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How far do you think Mary Shelly.doc

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Introduction

How far do you think Mary Shelly's 'Frankenstein' can be regarded as a work of science fiction? Science Fiction is defined as a 'genre of fiction set in some imaginary time or place.' In a 1960 survey of the field, New Maps of Hell, British novelist Kingsley Amis wrote that 'science fiction deals with events that could not happen in the world we know but are presented on the basis of some innovation in science or technology'. The Romantic period in which 'Frankenstein' was composed was a time of tremendous paradigm shifts in science. What used to be referred to as 'natural science' became 'biology'. 'Natural science' was the order in which plants and animals were classified in what was known as the 'Linnaean' system according to genus and species. On the other hand, biology is the bios- study of life, and attempts to discover the logos-idea of life. The fundamental question then became 'what is the essence of life'. These developments in science was all of crucial significance to Shelley in composing 'Frankenstein'. The notion that a corpse might be re-animated using galvanic electricity was a theory that had recently been developed as a result of the recent developments in science, the experiment which Victor had succeeded, had in fact been attempted in reality. ...read more.

Middle

At university, Victor dedicates himself to his studies and makes rapid progress, which causes him to neglect his family and his health, 'wreck I had perceived to become'. As the novel reaches at the peak of climax of Victor's toils, Victor describes the moment he has anticipated 'with an anxiety that almost amounted to agony'. Alliteration with the letter 'A' particularly in that sentence is used to emphasise the emotional state of Victor and the intensity of the atmosphere. The high expectations of Victor contrasts with the atmosphere, which may be perceived to be an omen of what is to follow. The animation of the creation is set 'On a dreary night in November', 'the rain pattered dismally' onomatopoeia is used to help set the ambience, which proves to be pathetic fallacy for the misery which was due to occur that night. The imagery of dull misery is appropriate for the scene for the opening of the 'dull yellow eye' of the creature Victor so repeatedly describes as 'miserable' and cause of his misery. Even before the creature is brought to life Victor treats him with disrespect by referring to him as an 'it' as though he were still inanimate. ...read more.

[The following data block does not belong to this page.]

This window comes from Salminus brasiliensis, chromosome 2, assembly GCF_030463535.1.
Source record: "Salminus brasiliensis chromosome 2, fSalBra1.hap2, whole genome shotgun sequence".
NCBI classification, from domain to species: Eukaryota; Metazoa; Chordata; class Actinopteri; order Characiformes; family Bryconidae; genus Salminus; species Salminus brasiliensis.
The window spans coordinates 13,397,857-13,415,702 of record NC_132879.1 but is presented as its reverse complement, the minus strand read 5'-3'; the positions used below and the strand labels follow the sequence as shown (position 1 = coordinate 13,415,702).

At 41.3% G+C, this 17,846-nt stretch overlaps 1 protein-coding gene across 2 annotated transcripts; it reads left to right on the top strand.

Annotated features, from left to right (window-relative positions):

Conclusion

By looking at the character of Victor, we can see he breaks many boundaries, the boundary between natures and the unnatural, the boundary between himself and his incestuous relationship with his sister, between curiosity and obsession, and the overall boundary between life and death. Shelley declared her desire 'to curdle the blood and quicken the beatings of the heart' this is the first in many signals to the reader that Frankenstein should be placed in the genre of the gothic. However, the novel also is within the characteristics of the Romantic. The novel was written the Romantic period, and the romantics inspired Godwin, who placed the source of evil in human institutions, and insisted upon the importance of justice and equality for all, and believed in the perfectibility of the human race. For the Romantics, the imagination is used both to escape the world and transform it, such creativity is seen as powerful, almost god-like, becoming in reality promethean figures, as does the protagonist in the this novel- Victor. The novel has the criteria for not just the science fiction genre but also that of the Gothic and of the Romantic, it can be said that Frankenstein initiates a new literary genre. As stated by one critic that this novel was the 'first spark of a new an hybrid fictional species' ...read more.

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